My Grandfather on my Dad’s side of the family emigrated from Denmark to the USA in 1923. You can see his signature on the Ellis Island records where most immigrants at that time were registered and processed. You can also see he had very little by way of possessions declared on entry - the equivalent of a $20 dollar bill. He managed to find work on a farm and pay the debts for his trip over. He was able to save some money to eventually open a small shoe store allowing him to perfect his craft as a cobbler. His store prospered and he even managed to patent some of his technology for creating shoes that fit perfectly. He later purchased the building the store was in and my Dad was raised as the first generation American of the Greve family - a witness and student of what amazing things can come from love and hard work.
It was what many would describe as the American dream. My dad went on to get a PhD at Stanford University which my Grandfather and Grandmother both took immense pride in.
My Grandfather’s essential lesson to me still resonates: that we are here to help others become better and in so doing, we all are lifted. Brad Greve, CFO and EC sponsor for gender, BAE Systems.
As a second generation American, I remember my very first trip to Europe when I was about 13 years old. Our journey took us from Italy up to Denmark where we met up with my Grandparents who were also travelling Europe at the time. My Grandfather showed us the house he built for his parents with the money he sent back from the USA years ago. I remember seeing a tear in my Dad’s eye when my Grandfather showed us the plaque on the outside of that house in Denmark. I realise now that the house symbolised far more than a place to live. It represented both a better life for my family, and also the life that was left behind. I reflected on what extraordinary courage and sacrifice it must have taken to leave all that you know and love for a dream, and what a great example it was of what can come from spirit, determination, and drive.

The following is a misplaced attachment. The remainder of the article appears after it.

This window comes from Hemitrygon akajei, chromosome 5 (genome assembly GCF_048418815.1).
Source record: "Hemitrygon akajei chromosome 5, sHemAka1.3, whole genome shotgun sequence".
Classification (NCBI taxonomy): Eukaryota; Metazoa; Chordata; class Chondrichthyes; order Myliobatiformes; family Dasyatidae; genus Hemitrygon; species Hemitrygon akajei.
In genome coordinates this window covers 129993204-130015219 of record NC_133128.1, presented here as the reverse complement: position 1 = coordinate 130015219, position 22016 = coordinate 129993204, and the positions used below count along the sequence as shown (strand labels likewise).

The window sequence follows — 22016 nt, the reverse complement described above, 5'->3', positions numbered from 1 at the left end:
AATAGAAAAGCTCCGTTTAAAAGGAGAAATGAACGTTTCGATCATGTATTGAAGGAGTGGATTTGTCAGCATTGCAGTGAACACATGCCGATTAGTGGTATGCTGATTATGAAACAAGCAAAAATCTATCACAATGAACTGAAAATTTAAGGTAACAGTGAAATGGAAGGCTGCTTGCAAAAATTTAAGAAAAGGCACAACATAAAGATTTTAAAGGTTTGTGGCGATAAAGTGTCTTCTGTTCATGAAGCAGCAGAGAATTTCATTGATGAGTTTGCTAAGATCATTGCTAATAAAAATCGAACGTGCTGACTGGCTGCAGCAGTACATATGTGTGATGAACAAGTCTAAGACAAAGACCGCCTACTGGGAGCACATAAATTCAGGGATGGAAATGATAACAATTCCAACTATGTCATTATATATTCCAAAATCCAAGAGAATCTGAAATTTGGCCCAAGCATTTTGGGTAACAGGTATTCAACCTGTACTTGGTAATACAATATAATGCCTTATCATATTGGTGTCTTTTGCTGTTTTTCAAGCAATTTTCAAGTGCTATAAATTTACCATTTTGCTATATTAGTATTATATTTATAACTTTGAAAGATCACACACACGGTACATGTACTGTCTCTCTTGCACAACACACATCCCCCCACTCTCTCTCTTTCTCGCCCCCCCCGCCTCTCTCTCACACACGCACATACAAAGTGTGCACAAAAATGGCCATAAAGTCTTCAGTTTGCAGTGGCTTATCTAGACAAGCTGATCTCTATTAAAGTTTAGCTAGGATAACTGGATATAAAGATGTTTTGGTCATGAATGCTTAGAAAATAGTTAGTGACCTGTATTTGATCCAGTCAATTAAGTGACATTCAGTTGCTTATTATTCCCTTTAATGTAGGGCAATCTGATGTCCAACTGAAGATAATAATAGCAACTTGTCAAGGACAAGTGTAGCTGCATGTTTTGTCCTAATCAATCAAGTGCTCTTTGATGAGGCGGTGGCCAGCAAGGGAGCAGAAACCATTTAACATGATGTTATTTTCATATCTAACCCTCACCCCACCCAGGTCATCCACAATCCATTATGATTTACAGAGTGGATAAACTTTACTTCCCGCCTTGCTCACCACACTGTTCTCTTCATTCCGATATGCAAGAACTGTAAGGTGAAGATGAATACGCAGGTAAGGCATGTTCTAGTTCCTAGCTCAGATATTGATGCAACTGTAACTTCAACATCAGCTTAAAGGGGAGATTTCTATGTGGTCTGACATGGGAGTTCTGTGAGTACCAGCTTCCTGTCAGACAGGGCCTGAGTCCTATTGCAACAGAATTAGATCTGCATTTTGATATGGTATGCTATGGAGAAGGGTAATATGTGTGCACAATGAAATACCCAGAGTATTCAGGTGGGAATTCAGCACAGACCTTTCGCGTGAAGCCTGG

So I grew up with foundations provided by strong, intelligent, caring and brave male role models. As I left home for university and a career beyond, I will never know how many decisions, reflexes, instincts, and reactions carry the echoes of those influences. Probably all of the good ones (the bad ones I have to own!). In that time, and on my own journey, I have had the benefit of fantastic role models that gave me a chance, took a risk on me, sought to drop me into the chaos to see whether I would sink or swim, but always stood close by with the lifeboat.
This is something I am reflecting on now at this stage in my career - as I consider the role I can play, and other men can play in supporting and nurturing people from all backgrounds to fulfil their potential. The same basic truths that brought my Grandfather to distant shores still remain. And his essential lesson to me still resonates: that we are here to help others become better and in so doing, we all are lifted.
It is my hope that men reading this as we mark International Men’s Day will reflect on their own journeys. To be sure, there will be many of you who perhaps did not have the privilege of such great male role models growing up, but the fact that you are reading this is a good indication that you found strength and inspiration along your own path. I hope you will join me in humbly paying that strength and inspiration forward, supporting others and, in our own way, building a house in which future generations will thrive.